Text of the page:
• gpsdevice_set_enabled(): By default the only NMEA messages enabled are GPGGA and GPRMC since they give us the location which is enough for most uses. The user may want to enable other NMEA sentences like GPVTG, GPGSA and GPGSV. To do that the user may want to use this function. As of this writing, GPGLL is disabled at all times as it is unnecessary. We have tested enabling GPGLL, GPGGA and GPRMC simultaneously and the value of the location is the same, hence have deemed GPGLL unnecessary.
  • gpsdevice_set_speed_threshold(): The navigation speed has a minimum accuracy threshold that can be set here. By default, it is set to 0.2 m/s. The valid values as per the data sheet are 0.2, 0.4, 0.6, 0.8, 1.0, 1.5 and 2.0 m/s. If the user wants to disable the threshold they can use 0. If the speed is slower than the threshold the location is considered constant or frozen.
  • gpsdevice_request_firmware_info(): The user can request the firmware version that the GPS chip is running. The data gets returned and parsed by the gpsdata_parser_parse() function and the firmware can be read in the gpsdata_data_t object using the fwinfo field, and the msgid will be GPSDEVICE_MSGID_PMTK.
  • gpsdevice_request_antenna_status(): The user can request antenna status of the chip. If the user is using the Adafruit GPS breakout board like us, we are using the external antenna, which will set the antenna_status field in the gpsdata_data_t object as GPSDATA_ANTENNA_ACTIVE. If the user is using the chip’s internal antenna, the antenna status will be GPSDATA_ANTENNA_INTERNAL.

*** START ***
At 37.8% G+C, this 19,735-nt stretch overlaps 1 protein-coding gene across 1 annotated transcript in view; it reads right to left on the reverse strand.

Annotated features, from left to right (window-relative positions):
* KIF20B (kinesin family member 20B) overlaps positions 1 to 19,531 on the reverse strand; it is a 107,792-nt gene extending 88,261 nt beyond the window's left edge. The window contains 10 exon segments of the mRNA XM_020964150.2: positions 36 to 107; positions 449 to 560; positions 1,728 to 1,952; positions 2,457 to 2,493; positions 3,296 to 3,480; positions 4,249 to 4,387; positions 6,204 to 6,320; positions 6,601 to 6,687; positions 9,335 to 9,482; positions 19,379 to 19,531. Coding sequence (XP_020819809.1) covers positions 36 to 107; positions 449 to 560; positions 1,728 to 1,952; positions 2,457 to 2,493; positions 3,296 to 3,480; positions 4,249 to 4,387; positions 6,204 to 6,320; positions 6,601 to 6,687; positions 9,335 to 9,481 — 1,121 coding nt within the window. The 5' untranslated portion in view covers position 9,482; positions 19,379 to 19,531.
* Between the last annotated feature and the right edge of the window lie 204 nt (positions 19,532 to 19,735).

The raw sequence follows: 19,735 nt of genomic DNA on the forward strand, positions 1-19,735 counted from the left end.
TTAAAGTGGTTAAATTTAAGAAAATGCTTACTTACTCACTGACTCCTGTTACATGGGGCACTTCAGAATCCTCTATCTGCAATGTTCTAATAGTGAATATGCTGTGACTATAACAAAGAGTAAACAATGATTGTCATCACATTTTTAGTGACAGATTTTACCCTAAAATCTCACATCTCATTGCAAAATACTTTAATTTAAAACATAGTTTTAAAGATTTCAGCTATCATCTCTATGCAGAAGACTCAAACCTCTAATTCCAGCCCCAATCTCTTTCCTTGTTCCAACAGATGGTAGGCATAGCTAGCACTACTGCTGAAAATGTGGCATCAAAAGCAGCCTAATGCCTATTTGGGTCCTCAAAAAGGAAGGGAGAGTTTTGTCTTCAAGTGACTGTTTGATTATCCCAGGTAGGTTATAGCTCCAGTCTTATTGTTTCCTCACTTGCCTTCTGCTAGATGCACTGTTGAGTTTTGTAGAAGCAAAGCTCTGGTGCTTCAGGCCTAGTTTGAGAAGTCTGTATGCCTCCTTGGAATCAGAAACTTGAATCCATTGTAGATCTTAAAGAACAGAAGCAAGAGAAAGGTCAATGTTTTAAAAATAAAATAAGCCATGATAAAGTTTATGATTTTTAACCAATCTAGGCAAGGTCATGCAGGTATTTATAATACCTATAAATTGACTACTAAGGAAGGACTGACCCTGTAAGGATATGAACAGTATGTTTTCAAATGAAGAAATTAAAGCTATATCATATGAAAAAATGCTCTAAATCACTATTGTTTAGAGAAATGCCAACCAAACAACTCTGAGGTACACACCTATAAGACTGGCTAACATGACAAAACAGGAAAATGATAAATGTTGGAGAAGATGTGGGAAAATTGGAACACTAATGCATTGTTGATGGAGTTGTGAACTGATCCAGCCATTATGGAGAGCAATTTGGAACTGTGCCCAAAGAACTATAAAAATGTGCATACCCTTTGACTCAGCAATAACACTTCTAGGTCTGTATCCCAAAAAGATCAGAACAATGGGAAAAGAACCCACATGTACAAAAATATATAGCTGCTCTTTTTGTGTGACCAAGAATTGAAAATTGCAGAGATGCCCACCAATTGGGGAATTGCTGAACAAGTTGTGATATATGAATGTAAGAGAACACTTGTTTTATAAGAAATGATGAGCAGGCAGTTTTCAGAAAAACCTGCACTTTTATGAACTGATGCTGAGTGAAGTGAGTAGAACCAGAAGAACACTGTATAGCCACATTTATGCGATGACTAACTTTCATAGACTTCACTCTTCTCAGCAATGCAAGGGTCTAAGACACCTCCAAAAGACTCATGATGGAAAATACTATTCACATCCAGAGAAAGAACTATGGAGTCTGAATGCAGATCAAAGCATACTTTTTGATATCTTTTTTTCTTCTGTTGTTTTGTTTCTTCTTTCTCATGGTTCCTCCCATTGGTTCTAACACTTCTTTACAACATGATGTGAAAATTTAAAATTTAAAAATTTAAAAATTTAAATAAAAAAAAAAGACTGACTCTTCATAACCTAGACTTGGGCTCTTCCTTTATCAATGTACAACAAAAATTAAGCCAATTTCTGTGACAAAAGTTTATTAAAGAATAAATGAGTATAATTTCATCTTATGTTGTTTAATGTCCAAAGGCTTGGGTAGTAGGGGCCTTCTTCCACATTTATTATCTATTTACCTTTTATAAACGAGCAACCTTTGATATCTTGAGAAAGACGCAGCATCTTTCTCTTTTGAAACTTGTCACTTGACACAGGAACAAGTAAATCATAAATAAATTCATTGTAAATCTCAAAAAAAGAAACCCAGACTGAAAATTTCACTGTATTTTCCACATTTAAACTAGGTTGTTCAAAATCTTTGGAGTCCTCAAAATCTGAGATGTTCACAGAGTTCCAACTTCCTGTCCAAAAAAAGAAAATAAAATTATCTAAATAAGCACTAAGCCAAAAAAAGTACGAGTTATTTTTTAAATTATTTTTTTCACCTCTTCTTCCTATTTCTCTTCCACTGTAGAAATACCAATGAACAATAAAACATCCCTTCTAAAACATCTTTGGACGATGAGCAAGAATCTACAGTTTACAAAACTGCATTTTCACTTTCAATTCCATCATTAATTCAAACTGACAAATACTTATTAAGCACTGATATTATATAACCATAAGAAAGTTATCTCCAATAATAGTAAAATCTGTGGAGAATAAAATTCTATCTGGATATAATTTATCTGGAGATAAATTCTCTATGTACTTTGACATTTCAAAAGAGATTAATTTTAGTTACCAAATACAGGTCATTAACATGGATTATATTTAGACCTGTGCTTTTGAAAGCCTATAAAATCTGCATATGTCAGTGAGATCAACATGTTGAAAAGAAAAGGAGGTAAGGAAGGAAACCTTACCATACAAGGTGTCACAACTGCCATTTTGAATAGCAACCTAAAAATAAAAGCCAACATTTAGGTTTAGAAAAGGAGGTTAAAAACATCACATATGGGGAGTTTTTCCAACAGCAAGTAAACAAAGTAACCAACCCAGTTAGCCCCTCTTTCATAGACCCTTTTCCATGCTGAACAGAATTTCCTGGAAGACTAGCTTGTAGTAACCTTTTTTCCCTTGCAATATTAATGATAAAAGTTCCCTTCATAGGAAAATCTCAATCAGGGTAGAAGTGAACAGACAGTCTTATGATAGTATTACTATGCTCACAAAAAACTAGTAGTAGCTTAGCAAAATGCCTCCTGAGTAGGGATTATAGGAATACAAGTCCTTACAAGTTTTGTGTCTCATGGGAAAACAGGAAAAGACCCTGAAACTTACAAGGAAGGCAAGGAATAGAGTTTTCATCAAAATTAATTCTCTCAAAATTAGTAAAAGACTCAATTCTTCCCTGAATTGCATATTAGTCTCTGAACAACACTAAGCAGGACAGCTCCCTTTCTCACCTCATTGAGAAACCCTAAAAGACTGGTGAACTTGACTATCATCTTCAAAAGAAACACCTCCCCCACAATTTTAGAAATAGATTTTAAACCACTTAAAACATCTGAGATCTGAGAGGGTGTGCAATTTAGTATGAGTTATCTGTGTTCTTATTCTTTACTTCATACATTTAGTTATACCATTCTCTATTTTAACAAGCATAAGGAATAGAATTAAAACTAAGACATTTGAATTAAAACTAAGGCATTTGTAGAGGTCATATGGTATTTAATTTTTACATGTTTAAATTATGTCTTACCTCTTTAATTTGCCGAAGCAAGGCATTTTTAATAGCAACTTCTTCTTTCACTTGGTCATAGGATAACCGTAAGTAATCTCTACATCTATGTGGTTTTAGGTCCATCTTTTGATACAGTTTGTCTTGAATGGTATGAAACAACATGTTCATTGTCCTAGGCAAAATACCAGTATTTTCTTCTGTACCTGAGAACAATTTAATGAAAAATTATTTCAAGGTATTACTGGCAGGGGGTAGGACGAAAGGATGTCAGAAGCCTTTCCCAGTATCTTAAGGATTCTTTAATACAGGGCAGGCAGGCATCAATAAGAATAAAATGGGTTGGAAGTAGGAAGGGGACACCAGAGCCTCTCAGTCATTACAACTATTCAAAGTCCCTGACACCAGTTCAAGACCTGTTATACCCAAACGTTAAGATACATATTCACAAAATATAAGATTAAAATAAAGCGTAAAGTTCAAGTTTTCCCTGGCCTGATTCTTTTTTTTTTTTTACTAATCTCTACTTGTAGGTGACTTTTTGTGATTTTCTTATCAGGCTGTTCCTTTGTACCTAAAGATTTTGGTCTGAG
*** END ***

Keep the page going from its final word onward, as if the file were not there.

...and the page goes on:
• gpsdevice_send_message(): This is the core message send function which is used by all the wrappers internally. The user can set their own PMTK message if any of our wrappers are insufficient for their use case.

Using the Device with libev

The sample application present in src/libev_uart.c can be used as a starting point for using libev and the libgps_mtk3339 library. Remember to open the device in non-blocking mode and to create one parser per opened device.

With this we come to the end of the introduction to the libgps_mtk3339 library. Try it out instead of using the gpsd daemon or the Adafruit Python libraries and let us know if you have any issues.